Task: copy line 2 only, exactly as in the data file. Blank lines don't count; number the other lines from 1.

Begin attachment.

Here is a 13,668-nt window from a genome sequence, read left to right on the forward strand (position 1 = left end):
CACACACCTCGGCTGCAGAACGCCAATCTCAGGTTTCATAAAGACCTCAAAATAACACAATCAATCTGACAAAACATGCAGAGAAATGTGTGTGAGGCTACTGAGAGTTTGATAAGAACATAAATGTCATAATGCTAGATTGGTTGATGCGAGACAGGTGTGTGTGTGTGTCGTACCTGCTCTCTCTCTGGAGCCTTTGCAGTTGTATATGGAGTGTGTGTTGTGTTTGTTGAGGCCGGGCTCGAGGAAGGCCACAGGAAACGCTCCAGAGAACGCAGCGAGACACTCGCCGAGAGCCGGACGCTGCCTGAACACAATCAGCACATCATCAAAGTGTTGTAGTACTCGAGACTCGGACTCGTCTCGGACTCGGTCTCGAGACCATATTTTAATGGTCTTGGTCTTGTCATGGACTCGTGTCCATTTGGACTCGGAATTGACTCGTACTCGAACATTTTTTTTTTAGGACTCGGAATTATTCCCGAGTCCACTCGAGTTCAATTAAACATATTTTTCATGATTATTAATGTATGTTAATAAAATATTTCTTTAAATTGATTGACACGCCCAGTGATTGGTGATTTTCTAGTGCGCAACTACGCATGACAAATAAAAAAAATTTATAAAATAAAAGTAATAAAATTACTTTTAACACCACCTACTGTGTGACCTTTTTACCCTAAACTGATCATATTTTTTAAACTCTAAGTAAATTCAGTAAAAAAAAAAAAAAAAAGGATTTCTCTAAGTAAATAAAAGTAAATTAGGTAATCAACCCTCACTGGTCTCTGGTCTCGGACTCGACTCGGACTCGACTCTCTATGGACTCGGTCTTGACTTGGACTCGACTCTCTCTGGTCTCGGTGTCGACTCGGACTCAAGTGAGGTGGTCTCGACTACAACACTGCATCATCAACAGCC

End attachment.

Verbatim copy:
CACACACCTCGGCTGCAGAACGCCAATCTCAGGTTTCATAAAGACCTCAAAATAACACAATCAATCTGACAAAACATGCAGAGAAATGTGTGTGAGGCTACTGAGAGTTTGATAAGAACATAAATGTCATAATGCTAGATTGGTTGATGCGAGACAGGTGTGTGTGTGTGTCGTACCTGCTCTCTCTCTGGAGCCTTTGCAGTTGTATATGGAGTGTGTGTTGTGTTTGTTGAGGCCGGGCTCGAGGAAGGCCACAGGAAACGCTCCAGAGAACGCAGCGAGACACTCGCCGAGAGCCGGACGCTGCCTGAACACAATCAGCACATCATCAAAGTGTTGTAGTACTCGAGACTCGGACTCGTCTCGGACTCGGTCTCGAGACCATATTTTAATGGTCTTGGTCTTGTCATGGACTCGTGTCCATTTGGACTCGGAATTGACTCGTACTCGAACATTTTTTTTTTAGGACTCGGAATTATTCCCGAGTCCACTCGAGTTCAATTAAACATATTTTTCATGATTATTAATGTATGTTAATAAAATATTTCTTTAAATTGATTGACACGCCCAGTGATTGGTGATTTTCTAGTGCGCAACTACGCATGACAAATAAAAAAAATTTATAAAATAAAAGTAATAAAATTACTTTTAACACCACCTACTGTGTGACCTTTTTACCCTAAACTGATCATATTTTTTAAACTCTAAGTAAATTCAGTAAAAAAAAAAAAAAAAAGGATTTCTCTAAGTAAATAAAAGTAAATTAGGTAATCAACCCTCACTGGTCTCTGGTCTCGGACTCGACTCGGACTCGACTCTCTATGGACTCGGTCTTGACTTGGACTCGACTCTCTCTGGTCTCGGTGTCGACTCGGACTCAAGTGAGGTGGTCTCGACTACAACACTGCATCATCAACAGCC